Anneke Bosman Diary (Tjihapit, Solo)

BosmandiaryAnneke Bosman Diary

The Anneke Bosman Diary was kept while Anneke was interned in Tjihapit and various other camps. Hers is virtually the only diary  that survived internment  from Tjihapit . Being at the time a sixteen year old girl, she escaped the rigorous inspection carried out on numerous occasions by Japanese soldiers looking for proscribed literature. Her diary thus became an invaluable source of information describing who was in charge , and what some of the significant events were that affected out life in Tjihapit, as well as two other camps in middle Java (Solo & Lampersari). It is therefore an invaluable source of information.

The diary also mentions many individuals whom Anneke  met during those years. A list of names, sorted alphabetically is presented in the attached document:–  bosman-name-list.

The following table summarizes the major subdivisions of the diary in terms of dates covered, the number of pages devoted to that period and the number of names that are listed.

Anneke Bosman’s Diary



Dates Covered

Phase of Life Number
Pages Names
8 Dec 1941 -20 July 1943 Bandung after Pearl Harbor 28 116
20 July 1943 – 13 Nov 1944 Tjihapit Internee 60 92
14 Nov 1944 – 3 June 1945 Solo internee 22 51
3 June 1945 – 2 Nov 1945 Lampersari internee 12 21
2 Nov 1945 – 30 May 1946 Refugee 27 74

The name list prepared is somewhat rudimentary and could be improved by providing page and date referenAnneke Bosmances.

Dr Bosman had before the war  served as a mission doctor elsewhere in Indonesia before settling in Bandung shortly before the war. Anneke was born in 1926 in Purwakarta, Java. The entire Bosman family (two girls four boys) survived and the value of the school girl’s diary was finally recognized by family members and printed in or shortly before 2003.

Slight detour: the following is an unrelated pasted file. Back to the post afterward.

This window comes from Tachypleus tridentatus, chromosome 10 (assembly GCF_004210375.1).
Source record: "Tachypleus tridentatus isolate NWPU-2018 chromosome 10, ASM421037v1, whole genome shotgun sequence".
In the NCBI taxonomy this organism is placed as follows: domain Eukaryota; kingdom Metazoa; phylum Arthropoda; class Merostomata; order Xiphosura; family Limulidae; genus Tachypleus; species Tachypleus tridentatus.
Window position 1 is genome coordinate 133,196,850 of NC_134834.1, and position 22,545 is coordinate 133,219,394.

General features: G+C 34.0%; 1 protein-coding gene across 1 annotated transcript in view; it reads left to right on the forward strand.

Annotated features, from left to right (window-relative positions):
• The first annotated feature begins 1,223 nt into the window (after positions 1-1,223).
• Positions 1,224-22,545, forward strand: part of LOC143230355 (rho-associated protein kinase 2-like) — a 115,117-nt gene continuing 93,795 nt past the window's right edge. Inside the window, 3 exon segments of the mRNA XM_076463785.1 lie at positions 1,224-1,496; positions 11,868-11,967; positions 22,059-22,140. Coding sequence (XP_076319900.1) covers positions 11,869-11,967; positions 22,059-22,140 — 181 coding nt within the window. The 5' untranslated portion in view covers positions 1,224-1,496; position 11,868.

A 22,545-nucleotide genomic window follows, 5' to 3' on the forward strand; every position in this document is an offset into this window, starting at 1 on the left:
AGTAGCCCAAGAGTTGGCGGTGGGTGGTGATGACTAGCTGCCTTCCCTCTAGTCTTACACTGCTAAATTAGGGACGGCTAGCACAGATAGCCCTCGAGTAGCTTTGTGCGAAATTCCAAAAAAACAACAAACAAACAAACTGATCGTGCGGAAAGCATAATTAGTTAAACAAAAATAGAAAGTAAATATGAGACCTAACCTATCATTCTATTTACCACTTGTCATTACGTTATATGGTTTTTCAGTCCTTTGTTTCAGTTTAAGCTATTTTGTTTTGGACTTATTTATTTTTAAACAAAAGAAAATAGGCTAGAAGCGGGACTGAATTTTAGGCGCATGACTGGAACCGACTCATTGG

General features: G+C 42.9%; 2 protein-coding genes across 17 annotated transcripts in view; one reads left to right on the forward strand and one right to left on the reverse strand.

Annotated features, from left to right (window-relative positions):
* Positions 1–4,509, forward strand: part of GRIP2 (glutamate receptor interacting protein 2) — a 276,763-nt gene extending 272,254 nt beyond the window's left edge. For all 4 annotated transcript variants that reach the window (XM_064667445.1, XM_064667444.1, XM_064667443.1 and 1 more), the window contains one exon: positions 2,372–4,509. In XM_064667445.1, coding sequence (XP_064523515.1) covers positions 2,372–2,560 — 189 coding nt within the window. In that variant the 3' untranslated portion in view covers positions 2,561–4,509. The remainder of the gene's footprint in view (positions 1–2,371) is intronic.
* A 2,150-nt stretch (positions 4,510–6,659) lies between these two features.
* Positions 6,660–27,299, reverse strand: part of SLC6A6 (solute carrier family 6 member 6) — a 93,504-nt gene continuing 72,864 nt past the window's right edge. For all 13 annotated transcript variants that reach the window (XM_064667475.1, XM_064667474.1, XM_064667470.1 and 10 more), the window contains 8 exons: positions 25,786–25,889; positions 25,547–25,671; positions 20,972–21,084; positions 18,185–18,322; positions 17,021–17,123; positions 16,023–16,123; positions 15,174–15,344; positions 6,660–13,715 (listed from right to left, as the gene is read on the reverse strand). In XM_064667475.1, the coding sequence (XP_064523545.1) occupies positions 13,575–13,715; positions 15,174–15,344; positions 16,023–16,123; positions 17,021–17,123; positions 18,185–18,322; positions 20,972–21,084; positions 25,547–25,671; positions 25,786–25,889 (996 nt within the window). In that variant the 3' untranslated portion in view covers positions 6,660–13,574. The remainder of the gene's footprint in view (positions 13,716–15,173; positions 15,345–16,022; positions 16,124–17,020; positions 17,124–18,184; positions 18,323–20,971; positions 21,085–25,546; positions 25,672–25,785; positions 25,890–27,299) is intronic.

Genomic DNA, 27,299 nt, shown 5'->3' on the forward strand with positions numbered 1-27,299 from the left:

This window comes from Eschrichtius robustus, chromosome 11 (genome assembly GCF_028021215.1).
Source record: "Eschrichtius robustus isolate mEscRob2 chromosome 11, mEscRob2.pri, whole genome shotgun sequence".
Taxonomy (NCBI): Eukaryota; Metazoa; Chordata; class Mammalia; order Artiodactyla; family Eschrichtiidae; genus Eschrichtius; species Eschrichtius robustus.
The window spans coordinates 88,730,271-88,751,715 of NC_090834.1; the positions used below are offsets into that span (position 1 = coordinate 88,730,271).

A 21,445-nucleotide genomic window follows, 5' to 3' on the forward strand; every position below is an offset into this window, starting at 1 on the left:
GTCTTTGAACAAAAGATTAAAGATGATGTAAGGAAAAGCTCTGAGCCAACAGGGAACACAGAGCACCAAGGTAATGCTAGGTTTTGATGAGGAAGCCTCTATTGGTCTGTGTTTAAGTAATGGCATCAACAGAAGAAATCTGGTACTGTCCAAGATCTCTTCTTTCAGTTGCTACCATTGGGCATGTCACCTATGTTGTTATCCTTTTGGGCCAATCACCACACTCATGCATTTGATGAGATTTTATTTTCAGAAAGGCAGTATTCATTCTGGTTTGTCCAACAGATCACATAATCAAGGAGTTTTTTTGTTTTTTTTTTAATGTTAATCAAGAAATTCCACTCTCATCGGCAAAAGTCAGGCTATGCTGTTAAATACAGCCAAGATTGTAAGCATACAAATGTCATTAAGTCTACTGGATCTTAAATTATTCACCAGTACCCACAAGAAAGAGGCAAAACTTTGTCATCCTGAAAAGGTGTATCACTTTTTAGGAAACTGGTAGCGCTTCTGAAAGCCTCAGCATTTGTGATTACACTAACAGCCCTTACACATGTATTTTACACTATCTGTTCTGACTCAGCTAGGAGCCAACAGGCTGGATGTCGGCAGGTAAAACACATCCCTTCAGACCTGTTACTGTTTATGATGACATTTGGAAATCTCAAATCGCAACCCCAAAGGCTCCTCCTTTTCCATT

Comments by the Author of Tjideng Reunion

The Information in the diary was invaluable in establishing a chronology of events in Tjihapit that allowed me, author of Tjideng Reunion, to relate the life in the camp with its escalating hardships to events elsewhere in the Pacific theater of war. Chapters 6 and 7 benefited from this information. The information also  assisted the author in piecing together the personal histories of other individuals, who happened to share part of this chaotic history. Among them is “Casey” ( Kees) Harm whose story was published by Boudewyn van Oort in the Dutch Canadian Monthly, de Krant. His story clearly overlapped that of Anneke’s  when they were in  Solo Camp and his family therefore probably traveled with her family from Tjihapit to Solo on 13 November 1944.

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